5. Industrial electrification, while vital for reducing emissions, has its limitations. High-energy industries, such as steel and cement production, face specific challenges. Electric furnaces in steelmaking, for example, may require substantial energy input and face technological barriers. Moreover, electrification in these sectors often calls for significant infrastructure upgrades and a reliable electricity supply, with grid capacity constraints being a potential limitation.

Solving the limitations of ‘electricity first’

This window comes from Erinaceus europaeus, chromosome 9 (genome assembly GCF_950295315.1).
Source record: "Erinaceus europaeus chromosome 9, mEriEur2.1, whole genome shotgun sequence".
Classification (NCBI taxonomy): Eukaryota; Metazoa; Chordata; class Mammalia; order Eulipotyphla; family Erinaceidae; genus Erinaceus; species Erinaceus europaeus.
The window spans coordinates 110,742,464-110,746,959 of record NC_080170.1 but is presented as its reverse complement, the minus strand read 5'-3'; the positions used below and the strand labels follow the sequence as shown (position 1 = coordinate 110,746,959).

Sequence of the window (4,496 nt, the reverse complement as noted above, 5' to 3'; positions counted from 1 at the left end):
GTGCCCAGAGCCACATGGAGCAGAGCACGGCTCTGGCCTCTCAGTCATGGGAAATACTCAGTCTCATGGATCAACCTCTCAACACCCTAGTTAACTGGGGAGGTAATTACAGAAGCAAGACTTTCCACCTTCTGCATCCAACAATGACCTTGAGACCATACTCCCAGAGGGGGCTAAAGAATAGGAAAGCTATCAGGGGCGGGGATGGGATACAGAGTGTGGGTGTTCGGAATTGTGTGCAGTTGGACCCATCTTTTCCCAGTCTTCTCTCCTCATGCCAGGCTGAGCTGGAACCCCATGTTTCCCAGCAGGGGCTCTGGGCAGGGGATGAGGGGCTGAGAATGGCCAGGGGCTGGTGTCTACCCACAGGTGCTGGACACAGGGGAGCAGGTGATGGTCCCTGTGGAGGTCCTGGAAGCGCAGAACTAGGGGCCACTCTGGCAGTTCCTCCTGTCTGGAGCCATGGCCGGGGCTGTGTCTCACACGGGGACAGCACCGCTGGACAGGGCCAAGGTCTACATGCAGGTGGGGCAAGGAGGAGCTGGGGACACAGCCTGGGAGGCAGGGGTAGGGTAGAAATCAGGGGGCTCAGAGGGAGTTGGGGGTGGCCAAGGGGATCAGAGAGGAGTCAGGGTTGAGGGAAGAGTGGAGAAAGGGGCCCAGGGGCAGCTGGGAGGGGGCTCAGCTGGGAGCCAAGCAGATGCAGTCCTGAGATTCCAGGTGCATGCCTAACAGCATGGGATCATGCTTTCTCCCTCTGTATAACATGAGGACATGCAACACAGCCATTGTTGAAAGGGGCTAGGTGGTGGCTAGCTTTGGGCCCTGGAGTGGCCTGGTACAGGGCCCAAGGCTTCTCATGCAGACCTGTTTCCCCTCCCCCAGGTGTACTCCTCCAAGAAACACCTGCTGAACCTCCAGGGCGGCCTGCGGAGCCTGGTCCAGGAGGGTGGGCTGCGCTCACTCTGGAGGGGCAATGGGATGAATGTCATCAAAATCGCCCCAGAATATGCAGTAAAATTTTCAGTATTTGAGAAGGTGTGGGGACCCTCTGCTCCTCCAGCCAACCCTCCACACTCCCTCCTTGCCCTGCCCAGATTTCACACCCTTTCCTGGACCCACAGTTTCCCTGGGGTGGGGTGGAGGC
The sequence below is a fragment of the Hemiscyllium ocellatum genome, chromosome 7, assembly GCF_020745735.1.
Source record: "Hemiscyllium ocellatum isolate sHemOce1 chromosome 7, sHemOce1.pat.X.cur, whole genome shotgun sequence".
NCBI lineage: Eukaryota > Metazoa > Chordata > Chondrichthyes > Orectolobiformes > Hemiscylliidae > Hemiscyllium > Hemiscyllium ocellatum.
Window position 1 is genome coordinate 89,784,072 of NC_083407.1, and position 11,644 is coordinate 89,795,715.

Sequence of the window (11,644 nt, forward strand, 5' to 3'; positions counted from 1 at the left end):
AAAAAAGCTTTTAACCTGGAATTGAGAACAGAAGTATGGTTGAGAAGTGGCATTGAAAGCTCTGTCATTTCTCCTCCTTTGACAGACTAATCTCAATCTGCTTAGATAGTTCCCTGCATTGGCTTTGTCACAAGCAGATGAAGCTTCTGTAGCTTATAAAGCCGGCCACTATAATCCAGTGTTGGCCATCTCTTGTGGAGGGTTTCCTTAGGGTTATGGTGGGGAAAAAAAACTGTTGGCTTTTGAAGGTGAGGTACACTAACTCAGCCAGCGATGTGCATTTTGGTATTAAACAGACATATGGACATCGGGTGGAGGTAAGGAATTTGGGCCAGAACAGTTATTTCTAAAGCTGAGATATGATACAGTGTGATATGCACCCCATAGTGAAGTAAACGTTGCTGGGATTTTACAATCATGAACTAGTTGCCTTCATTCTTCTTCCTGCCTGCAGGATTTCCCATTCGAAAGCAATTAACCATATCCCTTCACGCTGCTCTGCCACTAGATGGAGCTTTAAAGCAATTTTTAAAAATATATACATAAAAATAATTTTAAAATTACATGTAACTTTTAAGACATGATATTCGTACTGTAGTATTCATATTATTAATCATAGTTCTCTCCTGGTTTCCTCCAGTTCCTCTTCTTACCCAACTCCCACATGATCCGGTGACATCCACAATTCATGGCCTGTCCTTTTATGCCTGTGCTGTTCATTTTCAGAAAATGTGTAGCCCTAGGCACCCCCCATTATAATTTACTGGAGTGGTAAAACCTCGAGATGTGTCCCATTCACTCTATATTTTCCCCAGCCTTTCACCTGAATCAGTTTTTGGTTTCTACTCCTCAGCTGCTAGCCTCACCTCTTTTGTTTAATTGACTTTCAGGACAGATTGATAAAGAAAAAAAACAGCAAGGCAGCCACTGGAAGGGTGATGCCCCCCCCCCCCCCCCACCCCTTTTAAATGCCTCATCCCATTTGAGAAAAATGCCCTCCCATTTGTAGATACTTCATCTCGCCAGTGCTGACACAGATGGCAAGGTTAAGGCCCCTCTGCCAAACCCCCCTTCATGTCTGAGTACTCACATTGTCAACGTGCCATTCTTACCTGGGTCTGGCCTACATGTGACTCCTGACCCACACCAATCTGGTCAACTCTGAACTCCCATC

The reliability and availability of fossil fuels, which we must aim to replicate in an ‘electricity-first’ world, can be achieved through green hydrogen, a critical linchpin in this transition. As the main input of green hydrogen is green electricity, it provides a vital path to extend the benefits of electrification, representing a form of ‘indirect electrification’. Direct electrification opportunities, such as EVs, buildings, and low-temperature heat pumps, have clear, positive value propositions and are increasingly adopted worldwide. Whenever possible, direct electrification is the way to go. These methods are more energy-efficient than burning fuels. However, we also require non-fossil fuel solutions for other energy needs like heavy-duty transportation, firm power generation, and industrial use. Green hydrogen can provide this flexibility and drive significant demand for more renewable energy installations.